You arrive at your Toastmaster meeting and a speaker didn’t show up, so the Toastmaster asks if you would like to take the “opportunity” to speak. Yep. Been there.
You show up at your surprise birthday party and realize people might expect you to say something. Guess who turned 50 last month?
How do you feel when asked to speak on short notice?
Probably not too excited. Probably a little (or a lot) afraid. Turn your fear into purposeful energy and use this opportunity to make a difference!
Here’s a 5-Step process to prepare a speech in 5 minutes:
Step 1: THINK about your PURPOSE
- Why you? Why would you be the person to talk about this? If you haven’t been given a topic, try using the following topic prompts:
- Event-related–if there is a general theme
- Recent events—news items or even something that just happened earlier in the meeting
- Lessons learned from the past—pick a person, like your grandmother, to illustrate “lessons learned.”
- One of your passions or values in life—as it would relate to the audience.
- An analogy. At my surprise birthday party, I started out “I feel a little like George Bailey in the movie It’s a Wonderful Life . . .”
- Why this audience? Why would the audience want to hear what you have to say?
- What outcome? What do you want your audience to think, feel or do after you are done?
Write down your main message in one sentence. Everything you say must relate to your main message.
Step 2: BRAINSTORM. Give yourself a minute to brainstorm. Do you have one story that can provide the overarching framework? That’s my favorite approach to short-notice speeches. Start your speech with the exciting “conflict” part of the story, but leave the audience hanging. Then, in the body, make story-related, audience-relevant points. Finally, use the ending of the story as your conclusion. You have given your audience a nicely wrapped, memorable package.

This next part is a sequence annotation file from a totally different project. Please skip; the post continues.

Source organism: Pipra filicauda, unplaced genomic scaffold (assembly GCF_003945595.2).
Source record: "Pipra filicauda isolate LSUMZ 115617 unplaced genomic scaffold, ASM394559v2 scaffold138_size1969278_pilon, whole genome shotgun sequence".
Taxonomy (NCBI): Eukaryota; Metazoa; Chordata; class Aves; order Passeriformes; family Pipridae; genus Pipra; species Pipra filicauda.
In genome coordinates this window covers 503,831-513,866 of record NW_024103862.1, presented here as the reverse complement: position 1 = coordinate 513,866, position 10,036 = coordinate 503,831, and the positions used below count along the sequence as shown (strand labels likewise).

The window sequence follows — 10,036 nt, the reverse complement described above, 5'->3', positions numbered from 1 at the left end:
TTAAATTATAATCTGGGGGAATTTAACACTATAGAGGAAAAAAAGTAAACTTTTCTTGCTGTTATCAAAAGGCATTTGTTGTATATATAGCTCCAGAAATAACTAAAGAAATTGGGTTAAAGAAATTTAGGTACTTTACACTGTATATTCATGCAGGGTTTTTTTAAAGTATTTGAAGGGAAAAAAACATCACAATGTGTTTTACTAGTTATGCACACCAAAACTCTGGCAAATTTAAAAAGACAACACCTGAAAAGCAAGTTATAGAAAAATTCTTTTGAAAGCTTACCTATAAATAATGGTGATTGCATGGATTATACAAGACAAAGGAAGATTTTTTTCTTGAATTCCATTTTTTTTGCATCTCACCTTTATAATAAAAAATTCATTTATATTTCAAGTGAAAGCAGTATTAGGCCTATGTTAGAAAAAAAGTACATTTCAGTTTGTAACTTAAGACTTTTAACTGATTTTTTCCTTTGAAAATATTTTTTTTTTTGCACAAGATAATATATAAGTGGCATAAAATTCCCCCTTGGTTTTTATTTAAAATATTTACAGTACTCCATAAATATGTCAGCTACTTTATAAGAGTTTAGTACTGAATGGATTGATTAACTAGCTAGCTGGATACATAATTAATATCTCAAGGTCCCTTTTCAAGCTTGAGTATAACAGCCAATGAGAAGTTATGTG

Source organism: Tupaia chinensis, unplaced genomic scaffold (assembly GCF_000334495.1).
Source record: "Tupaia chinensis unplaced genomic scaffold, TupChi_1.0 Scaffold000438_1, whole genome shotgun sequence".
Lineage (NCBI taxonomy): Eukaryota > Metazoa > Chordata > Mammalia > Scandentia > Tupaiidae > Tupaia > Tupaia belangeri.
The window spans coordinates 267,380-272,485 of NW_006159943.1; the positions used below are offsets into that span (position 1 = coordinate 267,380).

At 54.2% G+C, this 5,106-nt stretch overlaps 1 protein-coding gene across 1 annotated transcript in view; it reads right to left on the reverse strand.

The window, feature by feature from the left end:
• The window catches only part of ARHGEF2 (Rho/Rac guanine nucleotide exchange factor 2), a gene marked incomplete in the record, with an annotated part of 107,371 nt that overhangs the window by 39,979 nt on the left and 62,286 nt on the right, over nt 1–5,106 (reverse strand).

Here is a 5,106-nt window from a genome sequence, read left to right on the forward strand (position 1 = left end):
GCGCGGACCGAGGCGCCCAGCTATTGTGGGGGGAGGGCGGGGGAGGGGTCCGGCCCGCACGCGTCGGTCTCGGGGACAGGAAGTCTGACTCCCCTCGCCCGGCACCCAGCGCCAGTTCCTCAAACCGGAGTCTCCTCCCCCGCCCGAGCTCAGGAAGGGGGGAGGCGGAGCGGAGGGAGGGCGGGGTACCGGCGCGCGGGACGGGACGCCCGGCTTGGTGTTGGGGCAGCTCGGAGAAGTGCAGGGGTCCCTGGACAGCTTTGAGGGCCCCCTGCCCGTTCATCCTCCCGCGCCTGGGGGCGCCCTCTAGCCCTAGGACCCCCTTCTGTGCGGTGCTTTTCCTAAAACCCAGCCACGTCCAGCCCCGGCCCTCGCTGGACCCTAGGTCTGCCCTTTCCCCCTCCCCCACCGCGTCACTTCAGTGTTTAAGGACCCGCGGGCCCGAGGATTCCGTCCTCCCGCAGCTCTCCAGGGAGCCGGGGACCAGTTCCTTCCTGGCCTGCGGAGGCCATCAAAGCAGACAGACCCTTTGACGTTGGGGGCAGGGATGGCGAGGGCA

The story framework may not work in all situations, so consider other frameworks, such as:
- First-second-third . . .
- Then . . . now . . . tomorrow.
- Location 1 . . . Location 2 . . . Location 3
Step 3: KEY POINTS. Come up with 1- 3 points and key supports. If you have a very short “say a few words” of less than 1-2 minutes, you can just make one point. For a longer speech, use 3 points. People can easily remember 3 points. Each point should have at least one support: a story, an example, relevant statistics. Write your points and supports in bullet format in the middle of your page, leaving room for introduction and conclusion.
Step 4: INTRODUCTION. Jot down an idea for an attention-getting opening: a question, a story, a startling statistic, a quote. If you have time to look up quotes by topic (http://www.brainyquote.com/), you can sound quite impressive using a relevant quote at the beginning or end of your speech.
Step 5: CONCLUSION. Your conclusion is what people will remember most. You will want to call back your key points and end with a call-to-action or an inspirational thought. Don’t add any new points in your conclusion.
At the very least, mentally go through your introduction and conclusion several times so that you can deliver them with power. If you have time to practice, like in the car on the way to a meeting, do so out loud to build fluency and confidence.
So, the next time someone asks you to speak on short notice, be daring and dazzle them!